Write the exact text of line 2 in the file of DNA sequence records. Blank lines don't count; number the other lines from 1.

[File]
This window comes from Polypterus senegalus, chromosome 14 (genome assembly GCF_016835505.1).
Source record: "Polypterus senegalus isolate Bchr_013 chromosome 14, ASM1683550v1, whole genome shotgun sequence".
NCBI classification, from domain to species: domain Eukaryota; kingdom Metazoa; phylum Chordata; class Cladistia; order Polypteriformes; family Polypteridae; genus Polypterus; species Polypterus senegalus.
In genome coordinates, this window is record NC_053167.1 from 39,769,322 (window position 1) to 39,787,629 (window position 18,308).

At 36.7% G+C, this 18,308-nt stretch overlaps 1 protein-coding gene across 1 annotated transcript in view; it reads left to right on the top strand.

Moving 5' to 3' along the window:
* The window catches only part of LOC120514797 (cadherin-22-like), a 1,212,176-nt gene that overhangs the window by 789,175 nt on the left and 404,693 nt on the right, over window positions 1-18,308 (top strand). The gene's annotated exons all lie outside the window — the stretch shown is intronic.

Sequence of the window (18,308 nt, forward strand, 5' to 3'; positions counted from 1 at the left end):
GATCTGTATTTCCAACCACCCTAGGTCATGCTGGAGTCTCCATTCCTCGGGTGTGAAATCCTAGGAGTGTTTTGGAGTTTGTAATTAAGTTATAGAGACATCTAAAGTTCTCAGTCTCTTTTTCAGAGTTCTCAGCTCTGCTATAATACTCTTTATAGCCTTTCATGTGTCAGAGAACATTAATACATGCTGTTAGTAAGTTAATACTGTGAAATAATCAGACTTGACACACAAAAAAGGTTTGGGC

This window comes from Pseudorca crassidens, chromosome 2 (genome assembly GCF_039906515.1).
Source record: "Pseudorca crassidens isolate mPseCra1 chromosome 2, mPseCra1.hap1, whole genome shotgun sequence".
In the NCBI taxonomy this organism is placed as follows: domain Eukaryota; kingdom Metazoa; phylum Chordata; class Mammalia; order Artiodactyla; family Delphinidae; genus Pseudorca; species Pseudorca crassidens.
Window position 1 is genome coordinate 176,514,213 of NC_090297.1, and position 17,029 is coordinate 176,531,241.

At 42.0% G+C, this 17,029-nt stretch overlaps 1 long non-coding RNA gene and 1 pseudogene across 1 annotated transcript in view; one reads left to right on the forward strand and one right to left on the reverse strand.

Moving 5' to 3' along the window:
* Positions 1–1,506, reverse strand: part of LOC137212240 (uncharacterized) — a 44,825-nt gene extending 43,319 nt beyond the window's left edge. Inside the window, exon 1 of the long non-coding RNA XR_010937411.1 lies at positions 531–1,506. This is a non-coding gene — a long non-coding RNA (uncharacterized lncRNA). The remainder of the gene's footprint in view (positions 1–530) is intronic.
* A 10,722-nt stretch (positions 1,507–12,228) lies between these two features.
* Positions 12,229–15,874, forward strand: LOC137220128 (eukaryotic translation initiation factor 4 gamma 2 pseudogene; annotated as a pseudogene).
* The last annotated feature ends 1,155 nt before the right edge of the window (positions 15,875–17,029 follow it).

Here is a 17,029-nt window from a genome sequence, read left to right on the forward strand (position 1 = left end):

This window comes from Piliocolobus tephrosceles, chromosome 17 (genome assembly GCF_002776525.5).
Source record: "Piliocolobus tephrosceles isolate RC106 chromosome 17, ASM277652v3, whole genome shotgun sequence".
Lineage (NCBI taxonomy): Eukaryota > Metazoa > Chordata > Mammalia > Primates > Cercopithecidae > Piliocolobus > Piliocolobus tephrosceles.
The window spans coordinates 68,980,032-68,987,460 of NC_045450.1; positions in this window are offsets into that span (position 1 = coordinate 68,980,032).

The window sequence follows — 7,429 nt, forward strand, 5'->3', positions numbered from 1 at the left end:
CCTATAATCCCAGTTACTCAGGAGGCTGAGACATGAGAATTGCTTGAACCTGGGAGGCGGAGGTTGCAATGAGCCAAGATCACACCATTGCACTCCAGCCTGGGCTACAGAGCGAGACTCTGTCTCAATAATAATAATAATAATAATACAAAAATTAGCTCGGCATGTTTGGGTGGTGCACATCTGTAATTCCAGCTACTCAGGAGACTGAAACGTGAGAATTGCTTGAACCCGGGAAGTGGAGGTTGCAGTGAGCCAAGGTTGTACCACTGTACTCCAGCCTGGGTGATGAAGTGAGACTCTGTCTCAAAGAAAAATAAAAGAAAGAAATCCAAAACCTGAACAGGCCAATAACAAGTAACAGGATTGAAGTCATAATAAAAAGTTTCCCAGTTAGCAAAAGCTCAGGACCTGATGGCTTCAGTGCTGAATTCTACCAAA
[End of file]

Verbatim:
Source record: "Polypterus senegalus isolate Bchr_013 chromosome 14, ASM1683550v1, whole genome shotgun sequence".